What would it have meant for me to be “lucky”? Maybe it would have meant that when I got angry with my parents, I would feel just like any other child getting angry with their parents, rather than a Black boy who might be intimidating his white moms. Maybe it would have meant I could talk to my moms about some of the problematic things some Black people had said about our family without having to worry about them chastising the Black community instead of the individuals I mentioned. Maybe it would have meant I could describe all of these fleeting feelings to my moms, voicing my experiences as a Black person who grew up in a white home, without having to worry about them thinking I loved them less. Maybe it would have meant my eyes would not water every time I thought about telling my birth mother I did not want to live with her. Maybe it would have meant that a white friend would have refrained from saying I wasn’t “really” Black, before looking at me nervously when his white peer repeated the N-word from a rap song. Maybe it would have meant I could bring up the fact that I had two moms to some of my friends and loved ones without them wondering if I was raised “right,” or without being questioned about my own sexuality. Maybe it would have meant I didn’t grow up feeling the need to explain why my family should not be discriminated against—in the child welfare system, in the workplace, at school.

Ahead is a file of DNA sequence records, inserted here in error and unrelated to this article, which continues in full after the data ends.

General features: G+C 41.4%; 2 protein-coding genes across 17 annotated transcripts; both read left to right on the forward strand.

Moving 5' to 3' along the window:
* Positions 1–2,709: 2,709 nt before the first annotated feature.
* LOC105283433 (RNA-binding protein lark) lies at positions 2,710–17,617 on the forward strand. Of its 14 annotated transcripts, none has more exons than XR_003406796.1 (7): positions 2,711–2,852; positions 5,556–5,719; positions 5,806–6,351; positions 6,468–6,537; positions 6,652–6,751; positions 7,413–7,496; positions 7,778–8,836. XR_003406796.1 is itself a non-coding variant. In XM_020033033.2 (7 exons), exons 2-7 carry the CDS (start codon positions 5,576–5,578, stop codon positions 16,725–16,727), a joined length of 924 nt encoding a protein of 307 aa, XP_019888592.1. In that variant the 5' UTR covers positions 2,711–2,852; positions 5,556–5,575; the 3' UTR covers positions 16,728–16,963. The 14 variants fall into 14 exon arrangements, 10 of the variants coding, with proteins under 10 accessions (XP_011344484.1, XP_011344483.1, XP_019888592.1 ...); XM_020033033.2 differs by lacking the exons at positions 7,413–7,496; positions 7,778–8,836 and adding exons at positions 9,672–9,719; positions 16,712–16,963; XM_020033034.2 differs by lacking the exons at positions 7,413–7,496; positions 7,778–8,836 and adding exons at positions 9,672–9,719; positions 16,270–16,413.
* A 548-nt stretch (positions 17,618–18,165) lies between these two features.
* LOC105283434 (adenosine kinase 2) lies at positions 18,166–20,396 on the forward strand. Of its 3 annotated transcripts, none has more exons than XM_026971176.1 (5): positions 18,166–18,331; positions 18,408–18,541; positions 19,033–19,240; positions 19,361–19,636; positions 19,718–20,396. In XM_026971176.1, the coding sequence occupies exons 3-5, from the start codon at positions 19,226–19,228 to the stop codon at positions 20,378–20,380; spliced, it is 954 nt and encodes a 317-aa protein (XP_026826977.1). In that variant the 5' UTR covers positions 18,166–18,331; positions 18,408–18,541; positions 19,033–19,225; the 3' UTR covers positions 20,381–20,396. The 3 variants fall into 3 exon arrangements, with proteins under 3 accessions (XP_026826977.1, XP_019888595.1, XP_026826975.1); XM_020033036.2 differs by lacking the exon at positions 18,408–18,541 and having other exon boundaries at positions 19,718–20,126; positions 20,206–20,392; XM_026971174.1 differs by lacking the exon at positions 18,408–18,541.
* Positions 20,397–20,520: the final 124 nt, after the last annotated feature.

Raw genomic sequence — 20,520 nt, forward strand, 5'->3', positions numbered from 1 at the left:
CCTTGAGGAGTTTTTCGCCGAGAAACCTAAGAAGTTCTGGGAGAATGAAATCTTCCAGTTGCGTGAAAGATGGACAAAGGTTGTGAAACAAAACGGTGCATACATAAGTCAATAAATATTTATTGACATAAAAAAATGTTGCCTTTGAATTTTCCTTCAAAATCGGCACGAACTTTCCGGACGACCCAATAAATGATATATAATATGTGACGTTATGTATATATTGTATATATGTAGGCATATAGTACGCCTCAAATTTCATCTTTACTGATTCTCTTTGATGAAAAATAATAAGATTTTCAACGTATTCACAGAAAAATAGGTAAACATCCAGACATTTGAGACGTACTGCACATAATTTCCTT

When we insinuate that an adoptee is lucky, we often invalidate the unique challenges they continue to experience after being adopted, and paint adoptive parents as saviors—when in fact they are simply parents, good and bad and wonderful and flawed as any parent can be. When we point to adoptees as lucky, we may also fail to look for ways to change systems that contribute to the trauma-inducing situations too many children and families experience.